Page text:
There are, however, several more barriers hindering Cuban-American relations from even being close to normal, Ellison said, chiefly, the embargo. Internationalized because of the Helms-Burton Act passed in 1996, former North Carolina senator Jesse Helms and former Indiana representative Dan Burton called for a strengthening of the embargo against Cuba.
This act was spurred because Cubans were accused of shooting down two planes by a group formed of Cuban exiles opposed to the Castro regime. It remains disputed to this day whether or not the planes were shot down over Cuban territory or international airspace.   
One of the greatest restrictive aspects of the embargo that still remains is that any non-U.S. company dealing economically with Cuba will be evaluated and could be barred from entry into the U.S. Other countries are also not allowed to dock boats for six months in an American harbor if they visit Cuba before the U.S.
Opening of U.S.-Cuban relations is the turning of a chapter in a new era of both governments, and with the re-opening of the American embassy in Havana, it seems the ice could slowly be thawing.
“Neither the American nor the Cuban people are well-served by a rigid policy that’s rooted in events that took place before many of us were born,” stated President Obama in a globally-televised address Dec. 17 of last year.
The reasons for beginning and facilitating an amicable relationship with Cuba are numerous and multi-faceted.
“Cuba, after all, is just 90 miles away. Not only do we share proximity but we share a lot of culture, we share a lot of family members and people who have family on both sides of the divide,” Elliston said. “We share a lot of common concerns, everything from hurricanes to migration to countering narcotics efforts in the Caribbean to environmental efforts to really positive cultural and academic collaborations.”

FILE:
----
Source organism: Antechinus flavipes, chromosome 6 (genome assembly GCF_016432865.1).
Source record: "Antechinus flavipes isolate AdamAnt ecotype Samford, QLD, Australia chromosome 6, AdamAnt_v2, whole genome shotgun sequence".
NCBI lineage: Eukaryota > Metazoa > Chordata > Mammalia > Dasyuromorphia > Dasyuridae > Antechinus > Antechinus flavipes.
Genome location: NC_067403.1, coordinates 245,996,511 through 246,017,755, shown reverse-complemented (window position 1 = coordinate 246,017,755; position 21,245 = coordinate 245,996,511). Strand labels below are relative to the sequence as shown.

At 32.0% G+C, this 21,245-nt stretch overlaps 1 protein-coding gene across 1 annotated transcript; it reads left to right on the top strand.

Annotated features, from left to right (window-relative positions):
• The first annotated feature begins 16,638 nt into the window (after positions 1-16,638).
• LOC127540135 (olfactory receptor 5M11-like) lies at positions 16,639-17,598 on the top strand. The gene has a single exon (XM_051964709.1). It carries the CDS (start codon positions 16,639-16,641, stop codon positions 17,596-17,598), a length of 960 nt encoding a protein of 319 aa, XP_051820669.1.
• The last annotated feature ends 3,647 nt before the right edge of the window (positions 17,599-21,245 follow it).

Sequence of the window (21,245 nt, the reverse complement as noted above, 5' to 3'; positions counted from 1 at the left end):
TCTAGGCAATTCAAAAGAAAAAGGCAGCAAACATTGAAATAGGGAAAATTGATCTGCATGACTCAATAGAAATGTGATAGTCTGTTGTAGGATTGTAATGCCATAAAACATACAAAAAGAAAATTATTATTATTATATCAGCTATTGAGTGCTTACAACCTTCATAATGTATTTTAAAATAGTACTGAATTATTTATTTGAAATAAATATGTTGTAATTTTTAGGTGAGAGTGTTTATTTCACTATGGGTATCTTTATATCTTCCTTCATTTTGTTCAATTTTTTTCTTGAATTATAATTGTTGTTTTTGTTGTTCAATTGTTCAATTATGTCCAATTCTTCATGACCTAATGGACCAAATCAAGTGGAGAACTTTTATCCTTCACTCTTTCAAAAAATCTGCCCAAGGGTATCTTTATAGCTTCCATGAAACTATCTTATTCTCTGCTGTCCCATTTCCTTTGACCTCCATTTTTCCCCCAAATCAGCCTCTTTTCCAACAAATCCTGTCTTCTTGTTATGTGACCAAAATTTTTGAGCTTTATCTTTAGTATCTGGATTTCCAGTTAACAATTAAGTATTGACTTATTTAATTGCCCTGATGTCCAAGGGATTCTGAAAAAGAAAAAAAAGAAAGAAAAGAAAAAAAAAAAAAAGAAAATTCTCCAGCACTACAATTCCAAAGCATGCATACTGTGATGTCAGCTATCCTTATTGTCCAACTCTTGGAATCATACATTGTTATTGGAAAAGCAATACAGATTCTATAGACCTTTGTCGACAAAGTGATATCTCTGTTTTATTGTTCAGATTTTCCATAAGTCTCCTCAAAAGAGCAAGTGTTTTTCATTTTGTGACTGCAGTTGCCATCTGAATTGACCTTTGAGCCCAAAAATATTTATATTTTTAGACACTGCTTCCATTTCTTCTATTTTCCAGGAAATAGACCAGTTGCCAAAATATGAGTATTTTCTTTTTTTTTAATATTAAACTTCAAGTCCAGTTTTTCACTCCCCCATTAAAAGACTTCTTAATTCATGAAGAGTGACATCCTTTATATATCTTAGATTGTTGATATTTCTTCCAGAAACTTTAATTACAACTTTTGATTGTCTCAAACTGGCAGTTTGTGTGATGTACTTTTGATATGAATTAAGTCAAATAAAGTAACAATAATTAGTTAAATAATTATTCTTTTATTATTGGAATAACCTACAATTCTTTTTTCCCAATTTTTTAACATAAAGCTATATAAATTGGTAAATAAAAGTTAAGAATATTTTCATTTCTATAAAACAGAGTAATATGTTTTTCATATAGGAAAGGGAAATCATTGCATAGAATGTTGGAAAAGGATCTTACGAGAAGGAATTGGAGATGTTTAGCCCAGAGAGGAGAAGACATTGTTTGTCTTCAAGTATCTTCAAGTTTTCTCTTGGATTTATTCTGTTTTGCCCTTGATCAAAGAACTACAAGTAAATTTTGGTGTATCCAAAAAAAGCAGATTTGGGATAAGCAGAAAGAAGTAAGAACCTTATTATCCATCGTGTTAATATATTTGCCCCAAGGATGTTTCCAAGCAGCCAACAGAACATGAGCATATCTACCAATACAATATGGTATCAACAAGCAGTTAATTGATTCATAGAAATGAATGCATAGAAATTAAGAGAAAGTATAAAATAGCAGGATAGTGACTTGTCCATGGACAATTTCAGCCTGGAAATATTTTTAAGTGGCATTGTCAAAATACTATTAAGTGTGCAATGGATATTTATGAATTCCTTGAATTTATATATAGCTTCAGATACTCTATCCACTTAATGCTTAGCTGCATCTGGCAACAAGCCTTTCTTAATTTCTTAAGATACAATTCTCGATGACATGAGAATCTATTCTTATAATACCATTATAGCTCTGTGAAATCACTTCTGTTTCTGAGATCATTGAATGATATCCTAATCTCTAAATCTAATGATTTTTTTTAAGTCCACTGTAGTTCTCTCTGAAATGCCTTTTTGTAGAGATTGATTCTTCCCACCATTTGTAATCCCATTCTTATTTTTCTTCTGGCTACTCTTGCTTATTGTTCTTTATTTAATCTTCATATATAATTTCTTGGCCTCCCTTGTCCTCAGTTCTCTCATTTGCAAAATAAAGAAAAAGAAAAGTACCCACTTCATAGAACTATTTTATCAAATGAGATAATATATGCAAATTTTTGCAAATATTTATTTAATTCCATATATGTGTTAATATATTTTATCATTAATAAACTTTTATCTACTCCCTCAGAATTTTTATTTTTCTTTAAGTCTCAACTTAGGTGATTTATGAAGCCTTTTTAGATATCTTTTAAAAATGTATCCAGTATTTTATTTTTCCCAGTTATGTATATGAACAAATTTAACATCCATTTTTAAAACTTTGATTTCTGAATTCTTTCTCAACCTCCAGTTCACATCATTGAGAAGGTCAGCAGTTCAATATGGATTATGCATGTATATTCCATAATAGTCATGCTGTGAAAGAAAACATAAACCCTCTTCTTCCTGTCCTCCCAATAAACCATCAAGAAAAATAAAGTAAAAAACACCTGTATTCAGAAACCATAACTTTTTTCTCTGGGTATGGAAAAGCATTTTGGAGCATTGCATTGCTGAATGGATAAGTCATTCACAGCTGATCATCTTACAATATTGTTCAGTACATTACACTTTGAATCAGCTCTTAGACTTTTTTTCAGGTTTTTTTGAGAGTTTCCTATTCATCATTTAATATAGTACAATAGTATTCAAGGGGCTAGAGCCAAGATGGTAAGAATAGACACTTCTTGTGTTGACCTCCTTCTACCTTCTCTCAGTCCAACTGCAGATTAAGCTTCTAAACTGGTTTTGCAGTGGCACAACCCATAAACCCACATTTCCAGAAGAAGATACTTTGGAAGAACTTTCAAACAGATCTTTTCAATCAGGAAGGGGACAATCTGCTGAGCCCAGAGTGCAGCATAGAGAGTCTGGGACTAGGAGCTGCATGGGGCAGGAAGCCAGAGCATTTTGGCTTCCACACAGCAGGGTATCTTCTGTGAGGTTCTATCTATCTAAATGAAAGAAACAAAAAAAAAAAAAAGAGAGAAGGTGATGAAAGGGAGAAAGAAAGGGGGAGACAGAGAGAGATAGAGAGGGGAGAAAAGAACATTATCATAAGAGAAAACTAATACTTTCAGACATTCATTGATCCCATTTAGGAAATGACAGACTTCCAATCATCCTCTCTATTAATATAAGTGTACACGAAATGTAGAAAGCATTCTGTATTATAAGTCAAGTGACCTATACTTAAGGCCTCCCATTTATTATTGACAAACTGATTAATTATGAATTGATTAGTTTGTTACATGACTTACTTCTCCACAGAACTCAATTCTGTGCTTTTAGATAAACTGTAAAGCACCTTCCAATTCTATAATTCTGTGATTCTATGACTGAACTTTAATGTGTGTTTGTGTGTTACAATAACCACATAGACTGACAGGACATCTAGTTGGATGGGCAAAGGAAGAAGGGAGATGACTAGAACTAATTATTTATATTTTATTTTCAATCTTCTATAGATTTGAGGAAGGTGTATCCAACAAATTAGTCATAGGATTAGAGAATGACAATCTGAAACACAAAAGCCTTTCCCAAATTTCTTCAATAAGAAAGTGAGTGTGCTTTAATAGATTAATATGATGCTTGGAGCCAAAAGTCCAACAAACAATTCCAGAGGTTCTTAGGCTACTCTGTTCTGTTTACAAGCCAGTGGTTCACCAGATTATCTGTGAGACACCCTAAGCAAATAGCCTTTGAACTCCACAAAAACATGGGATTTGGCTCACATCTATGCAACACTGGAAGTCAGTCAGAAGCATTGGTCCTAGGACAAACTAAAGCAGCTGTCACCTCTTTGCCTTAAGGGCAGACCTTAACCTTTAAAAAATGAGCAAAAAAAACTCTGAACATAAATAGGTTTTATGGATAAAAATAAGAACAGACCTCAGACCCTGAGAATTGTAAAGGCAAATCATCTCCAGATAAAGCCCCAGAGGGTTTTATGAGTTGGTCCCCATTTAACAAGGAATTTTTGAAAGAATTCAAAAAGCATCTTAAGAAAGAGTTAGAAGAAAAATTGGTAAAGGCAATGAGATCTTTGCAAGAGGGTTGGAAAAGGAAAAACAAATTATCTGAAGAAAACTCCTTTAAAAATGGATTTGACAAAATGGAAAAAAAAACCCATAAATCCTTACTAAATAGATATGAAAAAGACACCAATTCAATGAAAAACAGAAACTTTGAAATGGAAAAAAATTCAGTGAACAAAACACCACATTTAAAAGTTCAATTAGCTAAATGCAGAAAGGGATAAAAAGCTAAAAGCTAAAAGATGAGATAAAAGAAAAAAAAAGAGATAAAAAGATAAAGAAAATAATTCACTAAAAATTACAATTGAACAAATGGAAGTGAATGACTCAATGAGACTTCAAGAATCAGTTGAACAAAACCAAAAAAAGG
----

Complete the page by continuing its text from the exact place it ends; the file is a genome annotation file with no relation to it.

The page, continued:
Cuba, Elliston stated in his talk, has one of the highest literacy rates in the world as a result of having a free education system. They are also, he said, adept at producing highly advanced medicines, just not at marketing and selling them.
In a country so close to one of the wealthiest nations on Earth, the average citizen makes around the U.S. equivalent of $25 per month, with even “upper-class” individuals like doctors making the equivalent of $35 a month.
“Taxi jobs are better-paying,” Elliston said.
In the United States, the quality of life for many Cubans is not much better.
“ I was in New Orleans in the ‘60s and I was shocked when you would have doctors running elevators because they could not practice here,” said Eugenie Goff, a retired social worker.
In light of the recent trip to John Kerry’s trip last month to the newly reopened American embassy in Havana, positive relations between the United States and Cuba are increasingly expected and encouraged by the international community.
“It’s created a lot of pressure, created suspicion and mistrust from allies in this hemisphere because we were this whole nation that was hostile towards Cuba,” Elliston said. “Now that we’ve shown we can talk to even our long-time enemies and conduct diplomacy with them, that’s a signal to the rest of the hemisphere that the United States might be a better partner.”
However, he does remain slightly skeptical. 
“Don’t go to Cuba expecting to see McDonald’s anytime soon.”

This article was originally published in The Blue Banner.